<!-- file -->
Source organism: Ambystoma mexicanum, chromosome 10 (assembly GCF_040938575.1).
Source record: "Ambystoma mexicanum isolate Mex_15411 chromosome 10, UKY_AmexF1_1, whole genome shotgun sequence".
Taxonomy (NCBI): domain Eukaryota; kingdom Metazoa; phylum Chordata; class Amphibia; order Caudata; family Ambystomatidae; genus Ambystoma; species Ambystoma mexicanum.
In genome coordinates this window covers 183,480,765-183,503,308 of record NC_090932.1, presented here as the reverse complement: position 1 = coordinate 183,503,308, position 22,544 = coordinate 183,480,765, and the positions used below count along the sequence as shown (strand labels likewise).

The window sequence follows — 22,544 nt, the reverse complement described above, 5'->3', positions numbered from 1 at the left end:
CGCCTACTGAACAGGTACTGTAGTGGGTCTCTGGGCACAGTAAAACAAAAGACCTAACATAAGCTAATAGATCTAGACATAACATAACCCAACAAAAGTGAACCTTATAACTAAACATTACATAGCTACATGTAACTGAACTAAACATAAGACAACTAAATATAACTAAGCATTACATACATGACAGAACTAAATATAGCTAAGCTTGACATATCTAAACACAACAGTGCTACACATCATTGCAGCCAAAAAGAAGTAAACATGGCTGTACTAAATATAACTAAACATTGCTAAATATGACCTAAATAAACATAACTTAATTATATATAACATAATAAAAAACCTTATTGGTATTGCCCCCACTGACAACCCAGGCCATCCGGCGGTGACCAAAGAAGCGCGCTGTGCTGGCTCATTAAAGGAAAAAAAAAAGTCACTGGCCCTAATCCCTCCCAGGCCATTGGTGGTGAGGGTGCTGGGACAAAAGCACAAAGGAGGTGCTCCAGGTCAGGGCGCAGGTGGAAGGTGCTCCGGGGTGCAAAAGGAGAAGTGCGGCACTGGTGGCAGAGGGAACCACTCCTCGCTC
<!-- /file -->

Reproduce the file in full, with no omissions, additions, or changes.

Source organism: Ambystoma mexicanum, chromosome 10 (assembly GCF_040938575.1).
Source record: "Ambystoma mexicanum isolate Mex_15411 chromosome 10, UKY_AmexF1_1, whole genome shotgun sequence".
Taxonomy (NCBI): domain Eukaryota; kingdom Metazoa; phylum Chordata; class Amphibia; order Caudata; family Ambystomatidae; genus Ambystoma; species Ambystoma mexicanum.
In genome coordinates this window covers 183,480,765-183,503,308 of record NC_090932.1, presented here as the reverse complement: position 1 = coordinate 183,503,308, position 22,544 = coordinate 183,480,765, and the positions used below count along the sequence as shown (strand labels likewise).

The window sequence follows — 22,544 nt, the reverse complement described above, 5'->3', positions numbered from 1 at the left end:
CGCCTACTGAACAGGTACTGTAGTGGGTCTCTGGGCACAGTAAAACAAAAGACCTAACATAAGCTAATAGATCTAGACATAACATAACCCAACAAAAGTGAACCTTATAACTAAACATTACATAGCTACATGTAACTGAACTAAACATAAGACAACTAAATATAACTAAGCATTACATACATGACAGAACTAAATATAGCTAAGCTTGACATATCTAAACACAACAGTGCTACACATCATTGCAGCCAAAAAGAAGTAAACATGGCTGTACTAAATATAACTAAACATTGCTAAATATGACCTAAATAAACATAACTTAATTATATATAACATAATAAAAAACCTTATTGGTATTGCCCCCACTGACAACCCAGGCCATCCGGCGGTGACCAAAGAAGCGCGCTGTGCTGGCTCATTAAAGGAAAAAAAAAAGTCACTGGCCCTAATCCCTCCCAGGCCATTGGTGGTGAGGGTGCTGGGACAAAAGCACAAAGGAGGTGCTCCAGGTCAGGGCGCAGGTGGAAGGTGCTCCGGGGTGCAAAAGGAGAAGTGCGGCACTGGTGGCAGAGGGAACCACTCCTCGCTC